The Marjorie Barrick Museum of Art reopens its newly renovated West Gallery with a curation that highlights an array of recent acquisitions and celebrates the 10th anniversary of the Museum joining the UNLV College of Fine Arts in 2012. Making Room maps out where the Barrick has been in the past and where it wants to go in the future.
Making Room features artwork collected over the past decade, conceptual and minimalist works from The Dorothy and Herbert Vogel Collection: Fifty Works for Fifty States, and a selection of paintings and drawings from Into the Light, the first exhibition that took place after the Barrick transitioned decisively from a natural history institution to a museum of contemporary art. Previously unseen acquisitions include prints by twentieth-century artists such as Pablo Picasso and Marc Chagall, as well as more recent work by Ayanah Moor, Yumi Janairo Roth, and James Stanford.
By removing the outdated artifact cases from the West Gallery walls, the Barrick has given its permanent collection a new space where it can thrive. The Museum holds all of its collection artworks in the public trust, freely available for study, research, and enjoyment. In the future, the gallery will contain rotating exhibitions that bring out new facets of the collection, drawing attention to unique themes and highlighting rarely-seen works. Through Making Room, the Barrick hopes to reflect on the development that has taken place throughout its first decade as part of the College of Fine Arts, weighing the past while looking forward to the opportunities and challenges of the future.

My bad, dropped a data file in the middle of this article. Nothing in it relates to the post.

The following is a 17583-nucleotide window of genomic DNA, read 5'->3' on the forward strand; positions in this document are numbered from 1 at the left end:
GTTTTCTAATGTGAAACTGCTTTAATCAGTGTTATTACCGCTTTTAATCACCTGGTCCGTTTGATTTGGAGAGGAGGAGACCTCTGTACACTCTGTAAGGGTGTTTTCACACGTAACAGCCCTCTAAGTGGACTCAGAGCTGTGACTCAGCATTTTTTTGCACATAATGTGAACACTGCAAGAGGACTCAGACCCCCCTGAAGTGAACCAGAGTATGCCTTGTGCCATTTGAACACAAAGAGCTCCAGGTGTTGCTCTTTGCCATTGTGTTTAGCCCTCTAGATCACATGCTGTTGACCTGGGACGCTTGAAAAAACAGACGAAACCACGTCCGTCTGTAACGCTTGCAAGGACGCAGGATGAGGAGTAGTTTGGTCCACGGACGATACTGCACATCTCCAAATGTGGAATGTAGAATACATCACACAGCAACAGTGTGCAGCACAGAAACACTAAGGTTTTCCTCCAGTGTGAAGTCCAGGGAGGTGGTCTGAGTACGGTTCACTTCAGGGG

Making Room will be on view at the Marjorie Barrick Museum of Art at UNLV from August 30, 2022 to January 28, 2023, with an opening reception on September 2. Entry to the Museum is free. Masks are recommended.
Image: Thomas Burke
sx mchne, 2002
Acrylic on aluminum
Marjorie Barrick Museum of Art Collection
Gift of the Las Vegas Art Museum, 2021; Gift of Alex Woman and Kristin Longdren, 2007.
All of the museum’s galleries are accessible to wheelchair users and other visitors who cannot use stairs. Services such as sign language interpretation can be arranged. Please contact the museum via email or call 702-895-3381 to discuss your needs.